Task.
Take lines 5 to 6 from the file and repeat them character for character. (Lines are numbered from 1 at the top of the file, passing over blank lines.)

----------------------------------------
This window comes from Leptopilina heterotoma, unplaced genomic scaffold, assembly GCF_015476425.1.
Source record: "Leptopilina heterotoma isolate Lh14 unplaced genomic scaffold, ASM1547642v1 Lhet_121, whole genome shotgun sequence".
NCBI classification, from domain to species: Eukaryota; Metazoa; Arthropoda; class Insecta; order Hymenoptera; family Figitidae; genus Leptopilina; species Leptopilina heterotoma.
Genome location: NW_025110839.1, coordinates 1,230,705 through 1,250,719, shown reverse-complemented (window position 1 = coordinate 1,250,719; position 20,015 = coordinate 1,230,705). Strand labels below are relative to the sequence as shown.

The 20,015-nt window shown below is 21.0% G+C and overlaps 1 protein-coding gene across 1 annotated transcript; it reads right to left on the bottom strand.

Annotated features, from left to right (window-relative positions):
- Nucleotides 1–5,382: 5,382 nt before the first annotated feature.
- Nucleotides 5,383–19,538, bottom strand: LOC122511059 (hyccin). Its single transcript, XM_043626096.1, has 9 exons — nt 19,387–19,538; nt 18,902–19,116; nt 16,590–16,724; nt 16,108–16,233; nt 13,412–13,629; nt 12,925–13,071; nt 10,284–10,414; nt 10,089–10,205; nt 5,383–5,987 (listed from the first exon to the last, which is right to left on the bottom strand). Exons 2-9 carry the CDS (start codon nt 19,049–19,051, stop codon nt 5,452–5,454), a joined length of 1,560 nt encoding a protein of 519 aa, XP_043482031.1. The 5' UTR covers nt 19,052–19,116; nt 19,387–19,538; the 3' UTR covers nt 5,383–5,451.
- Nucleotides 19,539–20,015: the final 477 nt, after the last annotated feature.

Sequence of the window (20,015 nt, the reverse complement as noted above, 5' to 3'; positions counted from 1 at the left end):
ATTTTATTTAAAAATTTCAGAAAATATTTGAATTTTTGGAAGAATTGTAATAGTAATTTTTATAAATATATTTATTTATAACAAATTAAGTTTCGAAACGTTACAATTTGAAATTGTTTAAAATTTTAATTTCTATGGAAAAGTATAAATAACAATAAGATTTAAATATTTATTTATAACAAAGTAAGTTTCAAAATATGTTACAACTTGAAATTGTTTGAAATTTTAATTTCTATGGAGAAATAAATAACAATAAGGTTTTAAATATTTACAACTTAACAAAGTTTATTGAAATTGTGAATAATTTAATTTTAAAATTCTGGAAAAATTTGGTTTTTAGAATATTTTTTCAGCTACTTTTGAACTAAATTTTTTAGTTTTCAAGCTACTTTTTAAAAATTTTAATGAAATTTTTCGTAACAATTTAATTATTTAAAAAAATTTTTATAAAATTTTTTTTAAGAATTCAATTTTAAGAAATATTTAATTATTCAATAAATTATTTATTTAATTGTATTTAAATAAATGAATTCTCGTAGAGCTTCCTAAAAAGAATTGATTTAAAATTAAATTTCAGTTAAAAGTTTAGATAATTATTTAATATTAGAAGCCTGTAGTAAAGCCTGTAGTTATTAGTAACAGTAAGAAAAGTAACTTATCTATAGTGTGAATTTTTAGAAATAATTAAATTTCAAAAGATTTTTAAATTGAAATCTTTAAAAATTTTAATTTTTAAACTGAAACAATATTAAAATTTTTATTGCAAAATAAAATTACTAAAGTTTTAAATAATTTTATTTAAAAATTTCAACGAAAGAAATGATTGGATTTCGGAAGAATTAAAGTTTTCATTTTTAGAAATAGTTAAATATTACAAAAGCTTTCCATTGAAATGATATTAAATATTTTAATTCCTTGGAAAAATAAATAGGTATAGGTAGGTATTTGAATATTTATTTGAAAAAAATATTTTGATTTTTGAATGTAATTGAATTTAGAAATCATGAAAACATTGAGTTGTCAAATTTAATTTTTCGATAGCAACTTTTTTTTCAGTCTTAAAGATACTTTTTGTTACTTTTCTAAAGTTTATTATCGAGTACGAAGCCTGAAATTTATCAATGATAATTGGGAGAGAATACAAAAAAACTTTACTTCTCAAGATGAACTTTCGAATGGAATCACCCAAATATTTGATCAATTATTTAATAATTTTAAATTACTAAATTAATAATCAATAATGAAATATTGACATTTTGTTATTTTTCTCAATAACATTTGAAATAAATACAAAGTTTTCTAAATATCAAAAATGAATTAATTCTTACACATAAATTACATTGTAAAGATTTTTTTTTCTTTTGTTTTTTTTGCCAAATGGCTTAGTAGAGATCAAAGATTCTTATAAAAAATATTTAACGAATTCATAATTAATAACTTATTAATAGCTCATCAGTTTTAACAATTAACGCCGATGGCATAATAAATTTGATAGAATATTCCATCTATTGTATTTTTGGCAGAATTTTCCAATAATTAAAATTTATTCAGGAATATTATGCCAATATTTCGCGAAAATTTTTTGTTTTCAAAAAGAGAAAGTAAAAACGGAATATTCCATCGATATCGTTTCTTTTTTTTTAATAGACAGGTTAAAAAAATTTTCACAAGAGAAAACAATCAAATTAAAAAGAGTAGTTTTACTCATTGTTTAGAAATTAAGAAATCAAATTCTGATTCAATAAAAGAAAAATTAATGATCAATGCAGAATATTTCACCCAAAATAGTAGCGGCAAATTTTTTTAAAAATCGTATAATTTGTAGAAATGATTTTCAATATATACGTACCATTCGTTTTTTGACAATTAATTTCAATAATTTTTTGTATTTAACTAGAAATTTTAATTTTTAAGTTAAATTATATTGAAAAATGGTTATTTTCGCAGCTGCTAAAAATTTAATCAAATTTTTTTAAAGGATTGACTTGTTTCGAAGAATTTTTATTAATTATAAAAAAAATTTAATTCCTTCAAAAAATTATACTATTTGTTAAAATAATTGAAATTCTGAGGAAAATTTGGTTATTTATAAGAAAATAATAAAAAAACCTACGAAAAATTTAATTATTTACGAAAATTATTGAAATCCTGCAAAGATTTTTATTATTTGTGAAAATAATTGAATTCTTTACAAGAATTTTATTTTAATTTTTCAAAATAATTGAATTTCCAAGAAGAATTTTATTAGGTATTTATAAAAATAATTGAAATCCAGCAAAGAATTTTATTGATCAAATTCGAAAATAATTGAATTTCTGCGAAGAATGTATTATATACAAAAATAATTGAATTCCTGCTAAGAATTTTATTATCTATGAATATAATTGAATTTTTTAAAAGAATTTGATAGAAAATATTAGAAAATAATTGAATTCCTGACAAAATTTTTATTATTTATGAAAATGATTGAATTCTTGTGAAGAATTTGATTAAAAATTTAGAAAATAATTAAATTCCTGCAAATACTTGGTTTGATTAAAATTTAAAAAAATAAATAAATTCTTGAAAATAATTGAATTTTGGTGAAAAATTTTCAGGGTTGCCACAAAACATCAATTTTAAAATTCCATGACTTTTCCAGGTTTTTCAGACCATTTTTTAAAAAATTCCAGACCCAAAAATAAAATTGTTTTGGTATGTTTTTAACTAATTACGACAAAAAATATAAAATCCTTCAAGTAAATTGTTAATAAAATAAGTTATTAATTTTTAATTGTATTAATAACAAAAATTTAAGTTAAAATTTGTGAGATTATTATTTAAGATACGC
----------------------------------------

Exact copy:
The 20,015-nt window shown below is 21.0% G+C and overlaps 1 protein-coding gene across 1 annotated transcript; it reads right to left on the bottom strand.

Annotated features, from left to right (window-relative positions):